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What You Need To Know About Barium Enemas

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Updated August 29, 2013

What It Is:

A barium enema (also called a lower gastrointestinal series) is a special type of X-ray that uses barium sulfate and air to outline the lining of the rectum and colon. Barium sulfate is a chalky chemical that shows up as white on X-ray film. The barium is given in an enema which is then 'held' inside the colon while X-rays are taken.

Intestinal abnormalities may appear as dark silhouettes or patterns along the intestinal lining on the X-ray. Air may be pumped into the colon to help sharpen the outline of the intestinal wall.

A barium enema can be performed as an outpatient procedure, and usually takes about 45 minutes. The enema might be uncomfortable, but the X-rays are completely painless.

What It's Used For:

A barium enema is used to check for polyps (abnormal growths on the intestinal lining), diverticulosis, tumors, or other abnormalities. Beginning at age 50, a barium enema may be recommended once every 5 to 10 years instead of a colonoscopy. People who are at a higher risk of colorectal cancer because of previous colorectal cancer, ulcerative colitis, history of intestinal polyps, or a family history of colorectal cancer should get tested earlier than 50 years of age.

The Preparation:

Your doctor will give specific instructions on how to prepare for this test. An empty colon is necessary to give the best X-ray results. Your doctor will give directions on using enemas or laxatives before the test, as well as instructions on when to fast or only drink liquids.

How It's Done:

After checking in at the hospital, you will be instructed to dress in a hospital gown and asked to lie on your side. You will be given an enema of barium fluid through a tube inserted into your rectum. You may feel 'full,' or that you need to empty your bowels. You will be instructed to 'hold' the fluid inside while a technician will take a series of X-rays. You may be asked to change positions on the table, so that the barium will flow into different parts of the bowel and give better images.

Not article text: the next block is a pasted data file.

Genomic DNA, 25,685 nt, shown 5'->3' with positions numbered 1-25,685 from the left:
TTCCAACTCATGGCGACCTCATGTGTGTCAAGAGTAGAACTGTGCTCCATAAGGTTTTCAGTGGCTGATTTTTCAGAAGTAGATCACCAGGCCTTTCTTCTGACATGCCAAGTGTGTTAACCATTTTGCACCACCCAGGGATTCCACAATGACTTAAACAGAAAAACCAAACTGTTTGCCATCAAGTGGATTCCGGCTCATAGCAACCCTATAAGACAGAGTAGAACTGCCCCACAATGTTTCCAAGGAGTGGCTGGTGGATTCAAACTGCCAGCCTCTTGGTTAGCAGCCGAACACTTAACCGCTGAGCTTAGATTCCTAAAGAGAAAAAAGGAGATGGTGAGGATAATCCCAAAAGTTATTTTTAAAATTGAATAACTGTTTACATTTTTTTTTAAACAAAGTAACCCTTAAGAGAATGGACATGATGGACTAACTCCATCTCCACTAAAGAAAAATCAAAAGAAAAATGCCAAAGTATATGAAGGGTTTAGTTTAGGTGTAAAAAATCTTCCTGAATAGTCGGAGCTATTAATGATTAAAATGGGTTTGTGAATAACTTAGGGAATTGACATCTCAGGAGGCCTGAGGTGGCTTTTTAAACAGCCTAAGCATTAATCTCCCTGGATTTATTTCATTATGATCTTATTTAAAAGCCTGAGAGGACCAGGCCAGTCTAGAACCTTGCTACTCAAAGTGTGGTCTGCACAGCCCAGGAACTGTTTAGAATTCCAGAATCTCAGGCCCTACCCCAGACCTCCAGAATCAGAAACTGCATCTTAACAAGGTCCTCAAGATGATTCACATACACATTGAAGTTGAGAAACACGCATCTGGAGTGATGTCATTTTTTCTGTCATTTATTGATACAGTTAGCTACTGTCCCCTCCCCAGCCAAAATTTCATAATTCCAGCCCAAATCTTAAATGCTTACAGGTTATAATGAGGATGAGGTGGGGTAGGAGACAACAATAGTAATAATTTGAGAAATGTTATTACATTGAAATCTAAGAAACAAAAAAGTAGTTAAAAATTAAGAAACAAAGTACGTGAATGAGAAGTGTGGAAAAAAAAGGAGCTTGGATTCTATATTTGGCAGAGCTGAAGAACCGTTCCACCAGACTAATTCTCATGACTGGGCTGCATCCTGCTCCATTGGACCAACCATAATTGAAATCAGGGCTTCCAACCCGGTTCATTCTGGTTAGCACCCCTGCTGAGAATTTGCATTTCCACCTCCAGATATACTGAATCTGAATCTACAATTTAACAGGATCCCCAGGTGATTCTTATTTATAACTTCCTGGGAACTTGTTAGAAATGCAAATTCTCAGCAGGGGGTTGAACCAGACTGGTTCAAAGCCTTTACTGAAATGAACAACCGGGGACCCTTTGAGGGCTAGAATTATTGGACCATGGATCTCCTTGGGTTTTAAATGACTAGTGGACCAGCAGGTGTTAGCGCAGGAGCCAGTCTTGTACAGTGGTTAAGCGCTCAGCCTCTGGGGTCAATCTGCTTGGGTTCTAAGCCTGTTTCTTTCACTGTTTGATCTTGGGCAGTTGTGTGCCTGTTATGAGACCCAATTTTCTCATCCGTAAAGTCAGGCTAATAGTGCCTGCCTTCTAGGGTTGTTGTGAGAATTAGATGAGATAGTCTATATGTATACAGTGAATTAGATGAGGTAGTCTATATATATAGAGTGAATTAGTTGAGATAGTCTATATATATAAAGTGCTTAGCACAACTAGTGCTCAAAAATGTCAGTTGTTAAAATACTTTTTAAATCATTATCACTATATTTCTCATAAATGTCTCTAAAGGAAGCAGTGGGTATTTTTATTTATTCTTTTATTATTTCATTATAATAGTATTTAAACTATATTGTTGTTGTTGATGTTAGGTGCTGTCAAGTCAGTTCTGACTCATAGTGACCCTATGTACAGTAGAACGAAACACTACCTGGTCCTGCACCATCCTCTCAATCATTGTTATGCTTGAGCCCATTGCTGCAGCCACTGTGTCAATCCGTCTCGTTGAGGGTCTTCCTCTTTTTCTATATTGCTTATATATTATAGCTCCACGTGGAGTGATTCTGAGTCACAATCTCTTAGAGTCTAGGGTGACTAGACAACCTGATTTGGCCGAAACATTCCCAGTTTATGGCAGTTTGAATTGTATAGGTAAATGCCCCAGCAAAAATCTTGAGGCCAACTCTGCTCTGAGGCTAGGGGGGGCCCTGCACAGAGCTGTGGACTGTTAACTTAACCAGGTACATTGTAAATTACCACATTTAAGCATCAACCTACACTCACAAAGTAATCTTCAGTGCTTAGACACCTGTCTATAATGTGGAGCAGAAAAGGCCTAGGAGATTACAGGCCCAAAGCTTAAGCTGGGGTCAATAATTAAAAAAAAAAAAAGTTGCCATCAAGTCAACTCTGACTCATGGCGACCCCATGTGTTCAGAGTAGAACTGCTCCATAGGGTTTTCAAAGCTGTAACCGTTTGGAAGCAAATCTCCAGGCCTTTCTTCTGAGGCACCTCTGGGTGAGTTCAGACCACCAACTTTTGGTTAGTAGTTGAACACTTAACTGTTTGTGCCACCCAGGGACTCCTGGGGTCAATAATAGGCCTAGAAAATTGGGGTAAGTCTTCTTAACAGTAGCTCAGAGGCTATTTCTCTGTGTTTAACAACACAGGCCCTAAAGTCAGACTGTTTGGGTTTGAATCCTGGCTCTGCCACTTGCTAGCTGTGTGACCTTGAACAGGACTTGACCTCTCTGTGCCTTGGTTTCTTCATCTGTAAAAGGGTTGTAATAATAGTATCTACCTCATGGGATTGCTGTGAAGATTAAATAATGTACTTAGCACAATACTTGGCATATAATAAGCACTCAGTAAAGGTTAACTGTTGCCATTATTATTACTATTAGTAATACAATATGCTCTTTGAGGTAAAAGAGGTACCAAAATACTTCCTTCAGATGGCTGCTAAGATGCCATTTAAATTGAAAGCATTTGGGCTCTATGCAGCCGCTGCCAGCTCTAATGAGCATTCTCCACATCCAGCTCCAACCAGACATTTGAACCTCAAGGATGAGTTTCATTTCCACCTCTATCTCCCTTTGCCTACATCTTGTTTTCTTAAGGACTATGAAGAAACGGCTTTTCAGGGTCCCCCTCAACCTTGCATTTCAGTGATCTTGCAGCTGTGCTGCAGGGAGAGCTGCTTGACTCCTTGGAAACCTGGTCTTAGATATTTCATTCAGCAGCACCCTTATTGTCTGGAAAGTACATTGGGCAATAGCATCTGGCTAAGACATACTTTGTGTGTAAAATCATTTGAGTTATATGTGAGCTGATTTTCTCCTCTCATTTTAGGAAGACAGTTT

After this series of X-rays, you will be allowed to get up and go into a restroom to pass the barium fluid. Next, a second series of X-rays will be taken, this time while air is gently pumped into your rectum. The thin film of barium still in your intestine and the air will enhance the pictures of the lining of your intestine.

The Risks:

There is a risk of intestinal blockage from the barium fluid if it is not cleared from your bowel. This can be prevented by carefully following your doctor's instructions to clean your bowel of barium after the procedure. A barium enema is a safe procedure.

Follow-up:

The X-rays will be looked at by a radiologist who will communicate results to your doctor. Before you leave from the test, you should be given instructions on when you can expect your doctor to have the results.

Your doctor will give additional instructions about how to clear the barium from your system. These instructions may include drinking water, using an enema, or taking laxatives. Your stools may be a lighter color for a few days while the barium clears.

When You Should Call The Doctor:

Call the doctor if you notice:

  • abdominal or rectal pain
  • blood in your stool
  • nausea
  • stools do not return to a normal color
  • trouble moving bowels
  • very narrow (as thin as a pencil) stools
  • vomiting blood

Keep In Mind:

Before the barium enema, a digital rectal exam should be performed to make sure there are no rectal problems that would interfere with the procedure.

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